Note-This is not a homework problem,my question is different.I am currently confused understanding some basic behavior in a circuit.Given circuit

Question-Why A is not 10 volts and B 0 volts?What stops Point A from having voltage 10v?

  • \$\begingroup\$ Because B isn’t grounded. A is 10 V, but only relative to B. Your homework question is asking for voltage A relative to ground. \$\endgroup\$ – winny Feb 4 '18 at 7:07
  • \$\begingroup\$ @winny voltage A is 8.73 ..but still B can be 0 volts even if it is not grounded i solved a similar problem and simulated it too,a bit similar problem. \$\endgroup\$ – Paran Bharali Feb 4 '18 at 7:22
  • \$\begingroup\$ So why did you ask? \$\endgroup\$ – winny Feb 4 '18 at 8:33
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    \$\begingroup\$ @ParanJyotiBharali The 10 V source there is, by definition, maintaining a voltage difference of 10 V between A and B. That means that whatever B is, then A is 10 V higher. And whatever A is, then B is 10 V lower. Period. That's what a voltage source DOES. You cannot have 8.73 V between A and B because you have a voltage source between those two nodes. It makes CERTAIN that there is NOT 8.73 V and instead makes certain that there is 10 V between them. No ifs, ands, or buts. That's what it does. \$\endgroup\$ – jonk Feb 4 '18 at 12:24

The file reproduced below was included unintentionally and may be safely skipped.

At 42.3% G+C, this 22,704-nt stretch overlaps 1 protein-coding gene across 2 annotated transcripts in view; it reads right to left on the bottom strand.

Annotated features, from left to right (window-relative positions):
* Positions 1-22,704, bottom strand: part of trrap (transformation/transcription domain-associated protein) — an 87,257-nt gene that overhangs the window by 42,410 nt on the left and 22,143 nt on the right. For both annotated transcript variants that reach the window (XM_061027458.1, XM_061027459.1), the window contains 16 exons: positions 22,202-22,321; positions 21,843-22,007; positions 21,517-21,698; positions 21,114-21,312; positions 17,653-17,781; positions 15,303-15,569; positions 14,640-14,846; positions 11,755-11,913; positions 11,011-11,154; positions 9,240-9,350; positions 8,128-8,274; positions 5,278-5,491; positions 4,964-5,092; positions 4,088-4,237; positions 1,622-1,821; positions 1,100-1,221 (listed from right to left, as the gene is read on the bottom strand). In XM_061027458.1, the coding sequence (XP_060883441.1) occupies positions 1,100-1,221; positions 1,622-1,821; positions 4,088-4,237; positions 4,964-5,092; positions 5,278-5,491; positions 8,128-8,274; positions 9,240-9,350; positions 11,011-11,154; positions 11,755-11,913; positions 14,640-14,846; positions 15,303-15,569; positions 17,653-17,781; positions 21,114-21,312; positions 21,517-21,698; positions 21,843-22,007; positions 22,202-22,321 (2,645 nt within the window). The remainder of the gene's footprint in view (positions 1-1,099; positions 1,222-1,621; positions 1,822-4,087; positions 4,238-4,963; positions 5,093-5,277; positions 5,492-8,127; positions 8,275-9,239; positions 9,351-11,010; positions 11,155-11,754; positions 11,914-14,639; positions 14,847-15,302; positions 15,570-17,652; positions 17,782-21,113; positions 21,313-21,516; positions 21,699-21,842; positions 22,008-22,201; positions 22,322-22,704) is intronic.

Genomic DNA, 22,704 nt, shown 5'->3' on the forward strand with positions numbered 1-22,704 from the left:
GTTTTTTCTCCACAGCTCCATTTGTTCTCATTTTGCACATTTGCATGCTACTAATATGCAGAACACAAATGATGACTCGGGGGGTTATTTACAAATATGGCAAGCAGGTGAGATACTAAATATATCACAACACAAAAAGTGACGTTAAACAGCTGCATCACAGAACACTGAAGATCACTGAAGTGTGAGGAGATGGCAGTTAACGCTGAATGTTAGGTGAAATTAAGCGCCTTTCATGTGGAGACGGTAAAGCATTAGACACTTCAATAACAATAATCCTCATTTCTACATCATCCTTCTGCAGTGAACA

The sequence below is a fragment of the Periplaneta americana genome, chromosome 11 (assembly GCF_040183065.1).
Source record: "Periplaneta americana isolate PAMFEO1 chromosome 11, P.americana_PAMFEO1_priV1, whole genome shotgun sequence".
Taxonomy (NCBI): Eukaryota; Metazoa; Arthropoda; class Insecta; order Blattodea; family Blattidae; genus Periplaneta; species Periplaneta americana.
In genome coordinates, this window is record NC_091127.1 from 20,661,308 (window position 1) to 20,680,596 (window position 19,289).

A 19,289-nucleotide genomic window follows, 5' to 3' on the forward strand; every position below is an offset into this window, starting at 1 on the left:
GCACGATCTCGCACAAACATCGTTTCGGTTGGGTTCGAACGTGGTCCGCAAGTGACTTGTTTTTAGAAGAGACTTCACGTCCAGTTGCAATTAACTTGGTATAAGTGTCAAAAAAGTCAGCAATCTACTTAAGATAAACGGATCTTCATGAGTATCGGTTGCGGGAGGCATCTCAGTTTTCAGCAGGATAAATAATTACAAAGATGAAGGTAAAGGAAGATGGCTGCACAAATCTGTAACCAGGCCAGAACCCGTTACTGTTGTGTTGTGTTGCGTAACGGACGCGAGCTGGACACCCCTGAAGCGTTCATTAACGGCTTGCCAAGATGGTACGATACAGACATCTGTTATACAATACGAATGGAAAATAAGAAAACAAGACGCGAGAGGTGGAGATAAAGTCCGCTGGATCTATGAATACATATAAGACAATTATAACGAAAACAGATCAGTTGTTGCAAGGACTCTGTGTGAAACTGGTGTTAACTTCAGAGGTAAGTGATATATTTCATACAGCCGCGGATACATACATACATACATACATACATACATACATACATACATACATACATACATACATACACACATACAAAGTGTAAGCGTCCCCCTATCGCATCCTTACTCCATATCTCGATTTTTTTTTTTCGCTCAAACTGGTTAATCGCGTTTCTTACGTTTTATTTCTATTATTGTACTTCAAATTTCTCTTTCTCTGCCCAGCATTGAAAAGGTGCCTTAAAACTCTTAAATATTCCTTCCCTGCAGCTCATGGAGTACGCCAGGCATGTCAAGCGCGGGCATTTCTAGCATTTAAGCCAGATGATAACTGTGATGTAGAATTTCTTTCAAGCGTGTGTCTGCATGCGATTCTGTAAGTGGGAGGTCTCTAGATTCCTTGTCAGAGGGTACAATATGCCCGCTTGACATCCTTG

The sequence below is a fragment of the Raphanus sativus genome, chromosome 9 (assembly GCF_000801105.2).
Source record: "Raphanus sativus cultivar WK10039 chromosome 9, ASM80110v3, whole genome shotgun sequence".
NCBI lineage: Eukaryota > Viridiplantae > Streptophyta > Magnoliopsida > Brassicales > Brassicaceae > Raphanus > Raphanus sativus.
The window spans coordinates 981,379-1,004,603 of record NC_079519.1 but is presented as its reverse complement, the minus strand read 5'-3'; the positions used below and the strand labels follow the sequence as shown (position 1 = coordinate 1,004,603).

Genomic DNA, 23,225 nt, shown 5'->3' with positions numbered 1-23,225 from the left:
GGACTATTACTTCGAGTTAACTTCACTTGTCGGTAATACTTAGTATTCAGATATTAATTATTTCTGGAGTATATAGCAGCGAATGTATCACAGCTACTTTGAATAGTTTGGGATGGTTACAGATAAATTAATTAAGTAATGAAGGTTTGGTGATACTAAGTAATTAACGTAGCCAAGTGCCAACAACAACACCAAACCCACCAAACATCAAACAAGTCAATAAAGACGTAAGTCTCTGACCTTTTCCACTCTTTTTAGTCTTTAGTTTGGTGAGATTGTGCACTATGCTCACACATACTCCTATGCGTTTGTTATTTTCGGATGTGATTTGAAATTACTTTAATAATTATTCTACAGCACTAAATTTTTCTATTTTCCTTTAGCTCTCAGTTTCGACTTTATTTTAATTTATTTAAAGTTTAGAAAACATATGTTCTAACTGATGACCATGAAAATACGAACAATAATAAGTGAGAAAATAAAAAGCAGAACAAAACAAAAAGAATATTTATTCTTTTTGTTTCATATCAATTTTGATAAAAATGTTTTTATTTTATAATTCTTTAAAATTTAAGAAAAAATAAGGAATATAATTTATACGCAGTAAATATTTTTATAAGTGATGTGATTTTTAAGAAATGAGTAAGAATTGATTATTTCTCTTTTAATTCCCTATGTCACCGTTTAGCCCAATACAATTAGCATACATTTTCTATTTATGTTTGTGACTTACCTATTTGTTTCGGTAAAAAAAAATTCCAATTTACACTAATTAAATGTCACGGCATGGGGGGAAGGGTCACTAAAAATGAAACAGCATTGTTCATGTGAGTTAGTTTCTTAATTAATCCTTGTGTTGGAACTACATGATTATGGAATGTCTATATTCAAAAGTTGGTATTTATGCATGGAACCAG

• \$\begingroup\$ @jonk I meant to say that Voltage at A is 8.73 and Voltage at B is 10-8.3 \$\endgroup\$ – Paran Bharali Feb 4 '18 at 16:03

I think you have a problem understanding the nature of electrical potential. The electrical potential is always measured relatively. That means , if we say a battery is 10V, it is measured with respect to it's negative terminal. When it connected to a circuit the potentials can be different because the current is flowing.

In your question, you are asked to find the voltage with respect to ground,not the negative terminal of the circuit. So you need to apply V=IR to 2ohm resistor and find the voltage drop across it to calculate the potential at B relative to ground. Then 10V is added to the potential of B to find potential at A.

Hope this helps :-)


Voltage at A is 10V but relative to B! Unless otherwise stated, Voltage at A always refers to voltage w.r.t. ground or zero potential. B itself is not at 0 potential because there'll be some drop in resistance which is connecting it with ground. Thus voltage at A (w.r.t. ground) would be 10V plus the Voltage at B (w. r. t. ground).


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